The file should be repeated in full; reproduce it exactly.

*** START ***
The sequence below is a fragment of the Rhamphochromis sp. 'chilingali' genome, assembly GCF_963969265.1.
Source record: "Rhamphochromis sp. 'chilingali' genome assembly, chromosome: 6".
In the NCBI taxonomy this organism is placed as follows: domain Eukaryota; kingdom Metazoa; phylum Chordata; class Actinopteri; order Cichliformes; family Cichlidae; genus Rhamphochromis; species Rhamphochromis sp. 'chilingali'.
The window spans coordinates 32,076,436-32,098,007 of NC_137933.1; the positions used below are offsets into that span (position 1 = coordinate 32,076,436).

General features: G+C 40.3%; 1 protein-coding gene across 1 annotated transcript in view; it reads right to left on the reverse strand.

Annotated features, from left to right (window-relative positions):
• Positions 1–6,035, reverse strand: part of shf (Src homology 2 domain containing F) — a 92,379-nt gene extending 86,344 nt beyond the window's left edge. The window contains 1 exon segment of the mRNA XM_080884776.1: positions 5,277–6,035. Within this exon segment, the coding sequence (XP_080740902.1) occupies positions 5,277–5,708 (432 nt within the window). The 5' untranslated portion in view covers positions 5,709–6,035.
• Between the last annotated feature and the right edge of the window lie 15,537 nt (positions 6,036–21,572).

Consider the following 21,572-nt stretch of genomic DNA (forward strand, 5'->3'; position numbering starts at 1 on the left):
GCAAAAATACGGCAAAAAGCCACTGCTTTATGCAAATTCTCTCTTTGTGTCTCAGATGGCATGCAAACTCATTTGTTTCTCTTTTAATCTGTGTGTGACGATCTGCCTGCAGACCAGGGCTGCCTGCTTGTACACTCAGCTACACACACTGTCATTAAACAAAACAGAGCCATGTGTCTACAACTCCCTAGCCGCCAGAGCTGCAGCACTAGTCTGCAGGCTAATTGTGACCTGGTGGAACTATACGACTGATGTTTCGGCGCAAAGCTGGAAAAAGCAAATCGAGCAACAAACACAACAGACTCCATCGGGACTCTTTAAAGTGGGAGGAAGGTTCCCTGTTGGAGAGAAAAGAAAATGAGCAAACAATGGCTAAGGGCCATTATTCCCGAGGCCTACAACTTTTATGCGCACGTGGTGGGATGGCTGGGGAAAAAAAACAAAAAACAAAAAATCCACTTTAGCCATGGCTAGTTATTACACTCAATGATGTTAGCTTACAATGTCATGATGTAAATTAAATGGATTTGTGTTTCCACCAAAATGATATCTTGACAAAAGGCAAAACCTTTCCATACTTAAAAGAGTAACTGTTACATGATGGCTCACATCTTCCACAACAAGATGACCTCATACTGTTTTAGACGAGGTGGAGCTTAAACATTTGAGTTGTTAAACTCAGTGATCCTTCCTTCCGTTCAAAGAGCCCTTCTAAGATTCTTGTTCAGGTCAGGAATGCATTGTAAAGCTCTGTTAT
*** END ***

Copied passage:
The sequence below is a fragment of the Rhamphochromis sp. 'chilingali' genome, assembly GCF_963969265.1.
Source record: "Rhamphochromis sp. 'chilingali' genome assembly, chromosome: 6".
In the NCBI taxonomy this organism is placed as follows: domain Eukaryota; kingdom Metazoa; phylum Chordata; class Actinopteri; order Cichliformes; family Cichlidae; genus Rhamphochromis; species Rhamphochromis sp. 'chilingali'.
The window spans coordinates 32,076,436-32,098,007 of NC_137933.1; the positions used below are offsets into that span (position 1 = coordinate 32,076,436).

General features: G+C 40.3%; 1 protein-coding gene across 1 annotated transcript in view; it reads right to left on the reverse strand.

Annotated features, from left to right (window-relative positions):
• Positions 1–6,035, reverse strand: part of shf (Src homology 2 domain containing F) — a 92,379-nt gene extending 86,344 nt beyond the window's left edge. The window contains 1 exon segment of the mRNA XM_080884776.1: positions 5,277–6,035. Within this exon segment, the coding sequence (XP_080740902.1) occupies positions 5,277–5,708 (432 nt within the window). The 5' untranslated portion in view covers positions 5,709–6,035.
• Between the last annotated feature and the right edge of the window lie 15,537 nt (positions 6,036–21,572).

Consider the following 21,572-nt stretch of genomic DNA (forward strand, 5'->3'; position numbering starts at 1 on the left):
GCAAAAATACGGCAAAAAGCCACTGCTTTATGCAAATTCTCTCTTTGTGTCTCAGATGGCATGCAAACTCATTTGTTTCTCTTTTAATCTGTGTGTGACGATCTGCCTGCAGACCAGGGCTGCCTGCTTGTACACTCAGCTACACACACTGTCATTAAACAAAACAGAGCCATGTGTCTACAACTCCCTAGCCGCCAGAGCTGCAGCACTAGTCTGCAGGCTAATTGTGACCTGGTGGAACTATACGACTGATGTTTCGGCGCAAAGCTGGAAAAAGCAAATCGAGCAACAAACACAACAGACTCCATCGGGACTCTTTAAAGTGGGAGGAAGGTTCCCTGTTGGAGAGAAAAGAAAATGAGCAAACAATGGCTAAGGGCCATTATTCCCGAGGCCTACAACTTTTATGCGCACGTGGTGGGATGGCTGGGGAAAAAAAACAAAAAACAAAAAATCCACTTTAGCCATGGCTAGTTATTACACTCAATGATGTTAGCTTACAATGTCATGATGTAAATTAAATGGATTTGTGTTTCCACCAAAATGATATCTTGACAAAAGGCAAAACCTTTCCATACTTAAAAGAGTAACTGTTACATGATGGCTCACATCTTCCACAACAAGATGACCTCATACTGTTTTAGACGAGGTGGAGCTTAAACATTTGAGTTGTTAAACTCAGTGATCCTTCCTTCCGTTCAAAGAGCCCTTCTAAGATTCTTGTTCAGGTCAGGAATGCATTGTAAAGCTCTGTTAT